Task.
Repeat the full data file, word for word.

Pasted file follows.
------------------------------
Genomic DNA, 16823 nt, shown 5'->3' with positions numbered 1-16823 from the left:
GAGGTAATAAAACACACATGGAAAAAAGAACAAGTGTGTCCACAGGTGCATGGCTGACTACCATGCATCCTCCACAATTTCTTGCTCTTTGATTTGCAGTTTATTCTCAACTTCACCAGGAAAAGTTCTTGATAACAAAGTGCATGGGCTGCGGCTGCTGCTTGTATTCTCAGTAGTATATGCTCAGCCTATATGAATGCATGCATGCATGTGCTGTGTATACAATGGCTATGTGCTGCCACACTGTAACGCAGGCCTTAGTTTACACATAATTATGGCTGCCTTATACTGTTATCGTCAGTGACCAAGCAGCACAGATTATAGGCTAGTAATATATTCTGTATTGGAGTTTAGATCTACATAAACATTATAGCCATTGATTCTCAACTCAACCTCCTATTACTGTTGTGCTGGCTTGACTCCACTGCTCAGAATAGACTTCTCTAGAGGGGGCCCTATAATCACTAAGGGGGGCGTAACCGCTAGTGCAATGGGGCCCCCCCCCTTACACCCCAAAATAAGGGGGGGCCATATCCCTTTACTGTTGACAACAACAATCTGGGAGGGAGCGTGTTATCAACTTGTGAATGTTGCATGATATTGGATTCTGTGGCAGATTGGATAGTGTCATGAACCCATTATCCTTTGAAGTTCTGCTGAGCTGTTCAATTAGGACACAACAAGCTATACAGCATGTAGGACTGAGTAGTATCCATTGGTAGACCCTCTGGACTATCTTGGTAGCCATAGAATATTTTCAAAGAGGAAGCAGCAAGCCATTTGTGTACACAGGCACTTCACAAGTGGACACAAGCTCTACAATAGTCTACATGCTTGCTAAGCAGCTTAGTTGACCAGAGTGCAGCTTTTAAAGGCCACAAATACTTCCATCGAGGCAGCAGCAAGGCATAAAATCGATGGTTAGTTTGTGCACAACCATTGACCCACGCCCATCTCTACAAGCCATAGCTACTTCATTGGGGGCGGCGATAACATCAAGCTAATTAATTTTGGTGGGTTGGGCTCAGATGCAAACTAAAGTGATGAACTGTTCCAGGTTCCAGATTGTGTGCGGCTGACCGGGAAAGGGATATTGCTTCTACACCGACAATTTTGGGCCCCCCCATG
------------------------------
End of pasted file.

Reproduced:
Genomic DNA, 16823 nt, shown 5'->3' with positions numbered 1-16823 from the left:
GAGGTAATAAAACACACATGGAAAAAAGAACAAGTGTGTCCACAGGTGCATGGCTGACTACCATGCATCCTCCACAATTTCTTGCTCTTTGATTTGCAGTTTATTCTCAACTTCACCAGGAAAAGTTCTTGATAACAAAGTGCATGGGCTGCGGCTGCTGCTTGTATTCTCAGTAGTATATGCTCAGCCTATATGAATGCATGCATGCATGTGCTGTGTATACAATGGCTATGTGCTGCCACACTGTAACGCAGGCCTTAGTTTACACATAATTATGGCTGCCTTATACTGTTATCGTCAGTGACCAAGCAGCACAGATTATAGGCTAGTAATATATTCTGTATTGGAGTTTAGATCTACATAAACATTATAGCCATTGATTCTCAACTCAACCTCCTATTACTGTTGTGCTGGCTTGACTCCACTGCTCAGAATAGACTTCTCTAGAGGGGGCCCTATAATCACTAAGGGGGGCGTAACCGCTAGTGCAATGGGGCCCCCCCCCTTACACCCCAAAATAAGGGGGGGCCATATCCCTTTACTGTTGACAACAACAATCTGGGAGGGAGCGTGTTATCAACTTGTGAATGTTGCATGATATTGGATTCTGTGGCAGATTGGATAGTGTCATGAACCCATTATCCTTTGAAGTTCTGCTGAGCTGTTCAATTAGGACACAACAAGCTATACAGCATGTAGGACTGAGTAGTATCCATTGGTAGACCCTCTGGACTATCTTGGTAGCCATAGAATATTTTCAAAGAGGAAGCAGCAAGCCATTTGTGTACACAGGCACTTCACAAGTGGACACAAGCTCTACAATAGTCTACATGCTTGCTAAGCAGCTTAGTTGACCAGAGTGCAGCTTTTAAAGGCCACAAATACTTCCATCGAGGCAGCAGCAAGGCATAAAATCGATGGTTAGTTTGTGCACAACCATTGACCCACGCCCATCTCTACAAGCCATAGCTACTTCATTGGGGGCGGCGATAACATCAAGCTAATTAATTTTGGTGGGTTGGGCTCAGATGCAAACTAAAGTGATGAACTGTTCCAGGTTCCAGATTGTGTGCGGCTGACCGGGAAAGGGATATTGCTTCTACACCGACAATTTTGGGCCCCCCCATG